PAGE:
Blow Up The Silos, Trash The Media Plan, Mobilize Moments

Everything is different -- get used to it and start putting processes in place to accommodate. That is the general theme this week at the Mobile Insider Summit. The theme I pushed on everyone at this year’s Tahoe meeting was “mobility” rather than “mobile.” As we get beyond targeting specific devices, the focus is on targeting people in a dizzying number of physical contexts, mental states, use cases, need states, etc. This was the new terminology we heard flowing from the stage on the first day of content.

As Christine DiLandro, head of media & integrated marketing, noticed about her Citi banking users, it turns out that for many women the time after they get kids to school and breakfast done in mid-morning is the time they often seem ready to engage their banking brand. Lisa West of IHG finds that many people are accessing their hotel apps when in a state of distress or need, so providing things like geo-guides and tools are a welcome value-add from a brand. Jose Puente of Autotrader says that no matter how much a publisher like him would like to have people flipping open their phones on car lots, it turns out they are more interested in engaging the experience of car shopping.



In other words, mobile activity is revealing to brands consumer states of mind and needs that were pretty much inaccessible and unknowable in the past.

The Gap's Tricia Nichols opened the show with a great example of a brand putting these pieces together into a genuinely different approach to “bonding” with consumers. Consumers really aren't thinking about your brand’s presence on specific channels like mobile, she quipped. They don't wake up wondering what the Gap mobile strategy is. “It is not how they work, so it is not about how we will work,” she said.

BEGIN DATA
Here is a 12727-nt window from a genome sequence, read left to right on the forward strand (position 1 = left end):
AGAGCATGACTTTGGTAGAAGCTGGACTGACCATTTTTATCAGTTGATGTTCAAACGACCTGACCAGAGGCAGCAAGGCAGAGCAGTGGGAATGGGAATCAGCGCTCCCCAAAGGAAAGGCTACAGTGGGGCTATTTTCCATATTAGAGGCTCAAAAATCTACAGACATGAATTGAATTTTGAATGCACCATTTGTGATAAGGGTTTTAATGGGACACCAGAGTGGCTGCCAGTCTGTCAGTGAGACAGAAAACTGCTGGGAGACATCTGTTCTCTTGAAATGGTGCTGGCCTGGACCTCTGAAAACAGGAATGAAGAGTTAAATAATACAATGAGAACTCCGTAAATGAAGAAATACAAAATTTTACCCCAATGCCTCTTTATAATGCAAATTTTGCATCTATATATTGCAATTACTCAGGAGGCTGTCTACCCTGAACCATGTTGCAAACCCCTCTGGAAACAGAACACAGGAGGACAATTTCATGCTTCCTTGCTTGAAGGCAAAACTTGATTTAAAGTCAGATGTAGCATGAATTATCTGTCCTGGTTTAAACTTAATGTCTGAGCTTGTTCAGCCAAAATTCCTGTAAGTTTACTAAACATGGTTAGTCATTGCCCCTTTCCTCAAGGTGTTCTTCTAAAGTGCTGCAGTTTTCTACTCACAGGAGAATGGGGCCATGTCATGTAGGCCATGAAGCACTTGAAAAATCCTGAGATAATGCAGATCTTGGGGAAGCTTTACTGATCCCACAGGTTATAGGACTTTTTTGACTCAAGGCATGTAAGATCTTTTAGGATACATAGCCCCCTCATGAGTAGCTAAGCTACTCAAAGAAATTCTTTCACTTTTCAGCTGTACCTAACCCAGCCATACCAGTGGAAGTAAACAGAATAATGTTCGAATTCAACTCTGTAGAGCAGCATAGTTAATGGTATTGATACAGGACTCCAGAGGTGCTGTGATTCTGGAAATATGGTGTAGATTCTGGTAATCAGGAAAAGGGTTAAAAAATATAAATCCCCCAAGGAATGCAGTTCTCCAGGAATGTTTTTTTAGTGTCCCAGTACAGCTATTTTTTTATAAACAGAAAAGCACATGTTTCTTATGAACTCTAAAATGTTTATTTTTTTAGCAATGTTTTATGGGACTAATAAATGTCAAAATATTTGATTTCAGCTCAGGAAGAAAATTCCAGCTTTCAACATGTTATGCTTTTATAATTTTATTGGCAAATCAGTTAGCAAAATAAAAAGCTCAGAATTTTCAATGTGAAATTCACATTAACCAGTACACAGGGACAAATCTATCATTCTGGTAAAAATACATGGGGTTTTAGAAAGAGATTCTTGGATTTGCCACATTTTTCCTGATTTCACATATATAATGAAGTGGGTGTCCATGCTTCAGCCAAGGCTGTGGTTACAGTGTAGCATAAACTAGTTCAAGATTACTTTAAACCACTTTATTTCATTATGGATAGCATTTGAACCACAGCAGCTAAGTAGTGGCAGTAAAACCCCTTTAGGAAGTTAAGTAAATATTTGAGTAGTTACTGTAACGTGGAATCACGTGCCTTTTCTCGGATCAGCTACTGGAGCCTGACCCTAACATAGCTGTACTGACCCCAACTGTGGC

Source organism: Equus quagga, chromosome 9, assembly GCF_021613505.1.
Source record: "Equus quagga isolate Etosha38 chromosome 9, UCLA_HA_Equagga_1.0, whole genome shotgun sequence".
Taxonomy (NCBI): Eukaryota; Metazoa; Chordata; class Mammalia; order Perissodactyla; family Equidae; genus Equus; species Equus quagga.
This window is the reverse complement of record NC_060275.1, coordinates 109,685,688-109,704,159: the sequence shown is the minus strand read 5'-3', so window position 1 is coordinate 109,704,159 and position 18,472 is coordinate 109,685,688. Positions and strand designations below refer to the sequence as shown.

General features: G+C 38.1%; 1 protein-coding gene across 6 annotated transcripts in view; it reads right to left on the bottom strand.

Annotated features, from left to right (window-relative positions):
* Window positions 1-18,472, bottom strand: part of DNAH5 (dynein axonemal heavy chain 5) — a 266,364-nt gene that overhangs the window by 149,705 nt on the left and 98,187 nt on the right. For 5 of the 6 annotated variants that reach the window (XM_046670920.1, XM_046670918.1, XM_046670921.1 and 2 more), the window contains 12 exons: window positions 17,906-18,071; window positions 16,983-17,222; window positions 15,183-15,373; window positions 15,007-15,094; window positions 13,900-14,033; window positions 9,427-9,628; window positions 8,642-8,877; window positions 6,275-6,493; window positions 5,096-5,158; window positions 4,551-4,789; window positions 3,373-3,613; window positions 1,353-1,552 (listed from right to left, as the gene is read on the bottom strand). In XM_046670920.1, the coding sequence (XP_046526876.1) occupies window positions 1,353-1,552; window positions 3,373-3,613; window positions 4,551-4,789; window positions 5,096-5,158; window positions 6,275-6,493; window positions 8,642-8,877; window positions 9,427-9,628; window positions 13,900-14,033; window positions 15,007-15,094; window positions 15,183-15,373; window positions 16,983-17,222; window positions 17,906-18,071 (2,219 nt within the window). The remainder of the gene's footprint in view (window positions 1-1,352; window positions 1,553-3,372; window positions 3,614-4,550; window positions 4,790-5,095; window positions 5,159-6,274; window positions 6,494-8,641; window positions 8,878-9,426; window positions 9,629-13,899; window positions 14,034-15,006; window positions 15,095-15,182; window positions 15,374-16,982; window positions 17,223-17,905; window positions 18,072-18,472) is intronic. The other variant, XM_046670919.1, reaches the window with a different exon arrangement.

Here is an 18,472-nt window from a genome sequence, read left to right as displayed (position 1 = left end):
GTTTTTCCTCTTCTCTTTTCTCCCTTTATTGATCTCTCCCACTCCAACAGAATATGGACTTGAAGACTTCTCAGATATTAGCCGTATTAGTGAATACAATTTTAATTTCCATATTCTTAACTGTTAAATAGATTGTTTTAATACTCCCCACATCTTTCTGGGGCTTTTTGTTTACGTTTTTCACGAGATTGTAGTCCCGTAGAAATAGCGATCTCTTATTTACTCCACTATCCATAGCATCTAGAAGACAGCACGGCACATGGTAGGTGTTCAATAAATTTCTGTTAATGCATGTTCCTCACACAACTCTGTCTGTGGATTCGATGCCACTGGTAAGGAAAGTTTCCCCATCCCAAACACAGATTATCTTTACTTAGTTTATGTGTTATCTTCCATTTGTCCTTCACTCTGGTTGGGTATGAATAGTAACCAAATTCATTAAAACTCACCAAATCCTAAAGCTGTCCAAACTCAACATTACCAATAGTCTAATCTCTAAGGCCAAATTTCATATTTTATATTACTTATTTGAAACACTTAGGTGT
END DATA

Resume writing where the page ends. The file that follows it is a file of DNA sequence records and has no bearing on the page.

Rather than a flow chart, she has something like a pyramid. The bottom level is “personal relevance,” and shows how she can get consumers to align themselves with the Gap as a style-oriented brand. The next layer is cultural relevance, which leverages the unique history of The Gap to distinguish it from other clothing brands. And finally, one-to-one marketing that gets people to individually interact with the brand in ways that make them feel that the experience is personalized and specifically for them.

Some of the most interesting pieces Tricia shows involved what I would call flipping around the notion of mobile moments. The Gap uses mobile extensively at music festivals to recruit attendees to broadcast out their experiences. In a new global art project, artists were invited to create blue-themed art which then could be posted and commented on by others. This strikes me as something quite different from what we called last year “mobile moments.” Instead, the brand is creating moments in the real world that others mobilize. If consumers all have the ability to broadcast what a brand does for them, then marketers can think beyond how mobile can reach the consumer anywhere. Mobile allows the consumers to redistribute anything helpful, interesting, creative, or relevant that a brand does for them.

For full videos from yesterday's summit and live coverage of today's content, go to the site. 

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